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Monday's Letters to the Editor – Santa Rosa Press Democrat

Giants’ turn to help
EDITOR: When the Giants were looking for a new ballpark, the A’s helped them out by relinquishing rights to Santa Clara County. However, the Giants have used these rights to block the A’s from moving to San Jose. San Jose tried to get these rights overturned in a 2015 lawsuit against Major League Baseball that reached the U.S. Supreme Court.
Now, with the A’s possibly leaving for Las Vegas, it is time for the Giants to return the favor and allow the A’s to pursue a San Jose ballpark.
MLB Commissioner Rob Manfred said he is “not sure we see a path to success” for a new A’s ballpark in Oakland. If the A’s are not allowed to pursue a San Jose ballpark, the Giants will have essentially driven the A’s out of the Bay Area since, based on the lawsuit, San Jose was clearly willing to build the A’s a ballpark.
Santa Clara
Preserve this history
EDITOR: Staff Writer Phil Barber’s article points to the need to have a permanent repository for documenting the history of people with disabilities in the U.S. (“Left infertile,” Sunday). Why not preserve one or two buildings of the closed Sonoma Developmental Center? They could be designated as historic landmarks and include a museum, library and memorial that document the history of institutions, the history of eugenics and sterilization, the movement to community care and the disability rights movement. This important history needs to be preserved.
Disability Social History Project
Voter suppression
EDITOR: According to the Institute for Democracy and Electoral Assistance, 27 countries have compulsory voting laws, with two-thirds of adults in Germany, France and the United Kingdom saying voting should be mandatory and punishable by fines when prosecuted. Americans should put suppression supporters on notice that it is a recipe for disaster. The demise of this 245-year democratic experiment will be set in place, easing the path for oligarchs and despots to fill the democratic void.
Braggart in chief
EDITOR: There is an ex-president we all know who has virtually made a career of bragging about himself. He has claimed great wealth, credit for veterans’ programs, avoiding nuclear war and claimed credit for making a great country great again. He even bragged about removing nonexistent toilet and dishwasher diverters to save suburbia.
I find it odd that someone who brags so much wouldn’t want to brag that witnesses and documents requested by the Jan. 6 committee would prove he did everything he could to prevent an insurrection against our government. What could any of those documents or witnesses possibly show that a defender of our Constitution would want to keep silent about?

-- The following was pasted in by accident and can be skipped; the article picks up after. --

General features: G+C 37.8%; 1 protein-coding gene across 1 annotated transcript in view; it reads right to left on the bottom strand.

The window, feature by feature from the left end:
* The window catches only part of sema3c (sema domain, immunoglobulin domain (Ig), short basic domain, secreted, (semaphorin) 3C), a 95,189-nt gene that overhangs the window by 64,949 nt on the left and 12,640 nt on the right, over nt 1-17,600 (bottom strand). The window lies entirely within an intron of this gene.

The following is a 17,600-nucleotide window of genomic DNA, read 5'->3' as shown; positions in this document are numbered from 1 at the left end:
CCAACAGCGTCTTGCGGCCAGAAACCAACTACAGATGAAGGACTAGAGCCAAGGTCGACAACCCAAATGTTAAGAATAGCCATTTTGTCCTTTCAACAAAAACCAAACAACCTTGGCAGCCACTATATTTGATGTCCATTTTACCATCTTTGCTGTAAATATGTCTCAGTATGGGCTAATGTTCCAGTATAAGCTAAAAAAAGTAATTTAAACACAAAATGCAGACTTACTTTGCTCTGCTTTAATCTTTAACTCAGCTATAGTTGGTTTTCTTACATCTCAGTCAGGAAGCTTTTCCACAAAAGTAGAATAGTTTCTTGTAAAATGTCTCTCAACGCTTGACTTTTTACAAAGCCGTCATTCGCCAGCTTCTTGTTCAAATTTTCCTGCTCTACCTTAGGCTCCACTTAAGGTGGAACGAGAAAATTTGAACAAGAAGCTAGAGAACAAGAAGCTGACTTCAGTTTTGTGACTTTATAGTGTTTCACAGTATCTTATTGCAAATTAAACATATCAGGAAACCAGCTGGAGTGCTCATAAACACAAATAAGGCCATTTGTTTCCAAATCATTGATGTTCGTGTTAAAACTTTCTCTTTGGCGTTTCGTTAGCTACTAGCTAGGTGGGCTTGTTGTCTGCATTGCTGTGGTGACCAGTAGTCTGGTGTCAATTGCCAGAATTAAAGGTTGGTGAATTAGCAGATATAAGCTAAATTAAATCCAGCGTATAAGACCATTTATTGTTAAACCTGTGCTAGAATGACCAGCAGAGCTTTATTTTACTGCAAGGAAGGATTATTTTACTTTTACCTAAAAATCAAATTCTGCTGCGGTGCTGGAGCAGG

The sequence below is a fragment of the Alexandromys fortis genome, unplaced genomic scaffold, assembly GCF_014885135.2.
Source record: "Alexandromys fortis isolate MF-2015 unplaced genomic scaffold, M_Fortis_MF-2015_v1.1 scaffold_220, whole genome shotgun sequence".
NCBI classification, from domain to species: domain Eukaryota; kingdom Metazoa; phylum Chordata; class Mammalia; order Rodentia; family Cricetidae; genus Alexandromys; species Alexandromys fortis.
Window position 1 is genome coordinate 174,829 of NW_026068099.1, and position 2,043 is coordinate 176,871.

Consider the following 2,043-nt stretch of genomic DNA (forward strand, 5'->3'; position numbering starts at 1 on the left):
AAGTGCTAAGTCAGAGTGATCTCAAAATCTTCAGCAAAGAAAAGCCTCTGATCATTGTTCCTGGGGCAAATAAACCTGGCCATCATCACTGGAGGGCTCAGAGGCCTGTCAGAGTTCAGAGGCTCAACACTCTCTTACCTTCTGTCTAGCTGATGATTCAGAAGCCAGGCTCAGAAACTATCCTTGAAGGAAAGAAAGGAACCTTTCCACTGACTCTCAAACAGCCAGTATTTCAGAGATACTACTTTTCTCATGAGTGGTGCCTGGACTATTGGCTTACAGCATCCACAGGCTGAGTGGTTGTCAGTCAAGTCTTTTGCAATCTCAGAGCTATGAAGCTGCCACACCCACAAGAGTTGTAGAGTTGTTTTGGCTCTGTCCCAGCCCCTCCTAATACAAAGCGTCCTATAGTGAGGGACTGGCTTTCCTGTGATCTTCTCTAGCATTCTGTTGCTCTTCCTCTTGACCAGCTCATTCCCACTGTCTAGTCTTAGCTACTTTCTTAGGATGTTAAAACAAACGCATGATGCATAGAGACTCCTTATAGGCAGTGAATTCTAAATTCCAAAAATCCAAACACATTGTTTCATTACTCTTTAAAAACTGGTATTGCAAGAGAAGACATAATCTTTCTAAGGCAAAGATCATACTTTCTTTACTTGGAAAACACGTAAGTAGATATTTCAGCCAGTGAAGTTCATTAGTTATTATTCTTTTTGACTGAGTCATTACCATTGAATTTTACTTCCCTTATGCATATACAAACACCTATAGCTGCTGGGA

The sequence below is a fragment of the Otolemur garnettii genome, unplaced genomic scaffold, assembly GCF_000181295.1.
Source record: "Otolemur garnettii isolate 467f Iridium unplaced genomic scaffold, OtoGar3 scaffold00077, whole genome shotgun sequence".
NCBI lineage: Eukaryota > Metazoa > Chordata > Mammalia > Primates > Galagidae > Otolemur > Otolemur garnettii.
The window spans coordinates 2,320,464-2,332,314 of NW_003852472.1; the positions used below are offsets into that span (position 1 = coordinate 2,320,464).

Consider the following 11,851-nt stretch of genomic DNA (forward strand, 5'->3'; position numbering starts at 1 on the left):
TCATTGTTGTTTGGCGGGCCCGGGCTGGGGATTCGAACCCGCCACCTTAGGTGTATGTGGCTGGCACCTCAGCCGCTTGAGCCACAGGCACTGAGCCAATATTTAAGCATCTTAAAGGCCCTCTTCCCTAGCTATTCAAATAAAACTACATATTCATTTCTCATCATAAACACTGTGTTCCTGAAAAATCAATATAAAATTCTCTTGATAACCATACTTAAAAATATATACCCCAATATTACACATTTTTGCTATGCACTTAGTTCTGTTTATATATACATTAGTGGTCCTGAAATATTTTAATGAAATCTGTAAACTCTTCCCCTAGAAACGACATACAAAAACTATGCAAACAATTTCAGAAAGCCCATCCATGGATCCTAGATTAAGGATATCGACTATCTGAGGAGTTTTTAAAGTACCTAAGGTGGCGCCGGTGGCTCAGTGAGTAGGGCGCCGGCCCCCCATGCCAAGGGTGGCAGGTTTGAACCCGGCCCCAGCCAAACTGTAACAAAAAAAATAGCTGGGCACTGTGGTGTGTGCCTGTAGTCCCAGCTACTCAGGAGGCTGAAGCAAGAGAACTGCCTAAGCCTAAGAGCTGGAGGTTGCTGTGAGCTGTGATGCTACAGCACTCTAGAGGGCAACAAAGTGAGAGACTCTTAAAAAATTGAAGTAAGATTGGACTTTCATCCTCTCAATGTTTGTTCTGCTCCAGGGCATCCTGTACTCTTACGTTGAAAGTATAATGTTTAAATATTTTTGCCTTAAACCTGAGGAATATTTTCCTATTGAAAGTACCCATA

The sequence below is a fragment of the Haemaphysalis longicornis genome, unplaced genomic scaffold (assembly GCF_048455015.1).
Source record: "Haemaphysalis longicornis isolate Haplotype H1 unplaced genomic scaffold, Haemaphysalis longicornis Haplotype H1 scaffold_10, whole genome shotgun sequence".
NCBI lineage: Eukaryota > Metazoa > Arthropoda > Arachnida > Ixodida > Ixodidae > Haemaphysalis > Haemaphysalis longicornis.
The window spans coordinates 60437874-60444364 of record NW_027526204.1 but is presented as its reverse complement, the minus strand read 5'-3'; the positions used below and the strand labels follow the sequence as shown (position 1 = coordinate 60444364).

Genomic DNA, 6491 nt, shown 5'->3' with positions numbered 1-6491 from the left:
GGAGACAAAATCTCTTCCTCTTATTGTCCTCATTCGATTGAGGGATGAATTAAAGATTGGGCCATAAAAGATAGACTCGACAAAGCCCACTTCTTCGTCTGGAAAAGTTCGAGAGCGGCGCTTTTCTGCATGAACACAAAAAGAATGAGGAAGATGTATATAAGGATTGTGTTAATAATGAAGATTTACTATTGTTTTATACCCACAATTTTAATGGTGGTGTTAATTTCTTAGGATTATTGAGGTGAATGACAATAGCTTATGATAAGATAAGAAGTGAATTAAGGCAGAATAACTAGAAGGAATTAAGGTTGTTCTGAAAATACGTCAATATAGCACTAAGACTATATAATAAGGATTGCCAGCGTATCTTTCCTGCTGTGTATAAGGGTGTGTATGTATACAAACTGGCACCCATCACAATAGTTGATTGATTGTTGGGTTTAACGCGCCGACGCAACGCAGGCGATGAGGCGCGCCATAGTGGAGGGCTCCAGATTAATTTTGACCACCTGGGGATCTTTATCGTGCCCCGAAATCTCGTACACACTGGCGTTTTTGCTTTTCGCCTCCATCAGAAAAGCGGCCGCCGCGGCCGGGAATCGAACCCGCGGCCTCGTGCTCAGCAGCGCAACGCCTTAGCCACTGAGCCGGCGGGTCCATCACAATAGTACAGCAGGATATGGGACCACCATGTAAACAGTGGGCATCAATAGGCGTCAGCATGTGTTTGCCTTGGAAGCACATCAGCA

When it comes to executive privilege, if the candid advice being protected is advice about how to obstruct the peaceful transition of power and disenfranchise millions of voters, should that advice be protected? If that advice was worth bragging about, let’s hear it.
A candidate for president once asked, “If you’re innocent, why are you taking the Fifth Amendment?”
I wonder, if a candidate were to shoot someone on Fifth Avenue and try to subvert our democracy, would they lose any supporters?
Evidence vs beliefs
EDITOR: In your story about the anti-vaccine mandate rally, Amber C. Dodd cited concerns by friends who have neurological disorders that the vaccine could make these conditions worse (“200 rally against state vaccine mandate,” Tuesday). The story continued with the fact that there is no evidence of the vaccine having these effects. She was then quoted as saying, “I think that’s so important to fight for what we believe in.” Yes, it is. But isn’t it just as important to believe in things based on evidence?
To form a belief because of someone’s worry, based on nothing, especially as it applies to public policy, is reckless and irresponsible. This doesn’t mean that Dodd is dumb or not public-spirited. But she does have a thinking disorder. “Why do I believe what I believe” is a question not asked nearly enough today.
The wrong location
EDITOR: A casino along East Shiloh Road does not make sense. The site is bordered by residential communities, including schools, churches and parks and is popular for cycling, hiking, horseback riding, dog walking and sports games. A less intrusive piece of property should be considered for the casino-resort project.
A 200-room hotel with guests who don’t concern themselves with water usage? Six restaurants and bars will require water. Will the project drill deep to create a well, impacting the water table for the rest of us?
Santa Rosa, Windsor and Healdsburg residents know all too well about gridlock during evacuations during the Tubbs and Kinkaid firestorms. It was mayhem, with loss of life and structures and evacuating in gridlock.
The proposed casino site is bordered by residential neighborhoods along a two-lane country road. With the anticipated 1,100 employees, delivery trucks, buses and vehicles with gamblers and customers, and loss of a fire break, this is a disaster in the making.
Sonoma County residents are urged to get involved in opposing the poor location for this behemoth 24-hour operation along East Shiloh Road, bordered by Old Redwood Highway and Faught Road. The proposed casino location is insane.
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